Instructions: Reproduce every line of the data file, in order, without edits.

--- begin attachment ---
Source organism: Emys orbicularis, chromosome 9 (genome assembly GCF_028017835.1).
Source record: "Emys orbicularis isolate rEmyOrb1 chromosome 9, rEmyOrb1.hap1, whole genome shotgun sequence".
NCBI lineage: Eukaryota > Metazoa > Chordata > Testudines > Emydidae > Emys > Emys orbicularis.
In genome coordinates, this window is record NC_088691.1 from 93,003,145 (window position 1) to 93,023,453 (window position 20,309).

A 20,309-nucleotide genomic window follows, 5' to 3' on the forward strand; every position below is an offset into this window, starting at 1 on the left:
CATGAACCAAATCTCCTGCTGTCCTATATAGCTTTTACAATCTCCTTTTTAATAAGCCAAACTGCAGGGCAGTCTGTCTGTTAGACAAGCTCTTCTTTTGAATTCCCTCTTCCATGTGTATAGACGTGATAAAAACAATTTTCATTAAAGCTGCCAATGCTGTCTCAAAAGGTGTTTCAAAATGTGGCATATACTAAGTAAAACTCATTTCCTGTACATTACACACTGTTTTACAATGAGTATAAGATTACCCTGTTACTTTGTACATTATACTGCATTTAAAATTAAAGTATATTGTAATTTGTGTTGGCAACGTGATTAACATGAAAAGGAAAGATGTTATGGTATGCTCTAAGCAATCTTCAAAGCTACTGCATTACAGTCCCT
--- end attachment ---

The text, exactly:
Source organism: Emys orbicularis, chromosome 9 (genome assembly GCF_028017835.1).
Source record: "Emys orbicularis isolate rEmyOrb1 chromosome 9, rEmyOrb1.hap1, whole genome shotgun sequence".
NCBI lineage: Eukaryota > Metazoa > Chordata > Testudines > Emydidae > Emys > Emys orbicularis.
In genome coordinates, this window is record NC_088691.1 from 93,003,145 (window position 1) to 93,023,453 (window position 20,309).

A 20,309-nucleotide genomic window follows, 5' to 3' on the forward strand; every position below is an offset into this window, starting at 1 on the left:
CATGAACCAAATCTCCTGCTGTCCTATATAGCTTTTACAATCTCCTTTTTAATAAGCCAAACTGCAGGGCAGTCTGTCTGTTAGACAAGCTCTTCTTTTGAATTCCCTCTTCCATGTGTATAGACGTGATAAAAACAATTTTCATTAAAGCTGCCAATGCTGTCTCAAAAGGTGTTTCAAAATGTGGCATATACTAAGTAAAACTCATTTCCTGTACATTACACACTGTTTTACAATGAGTATAAGATTACCCTGTTACTTTGTACATTATACTGCATTTAAAATTAAAGTATATTGTAATTTGTGTTGGCAACGTGATTAACATGAAAAGGAAAGATGTTATGGTATGCTCTAAGCAATCTTCAAAGCTACTGCATTACAGTCCCT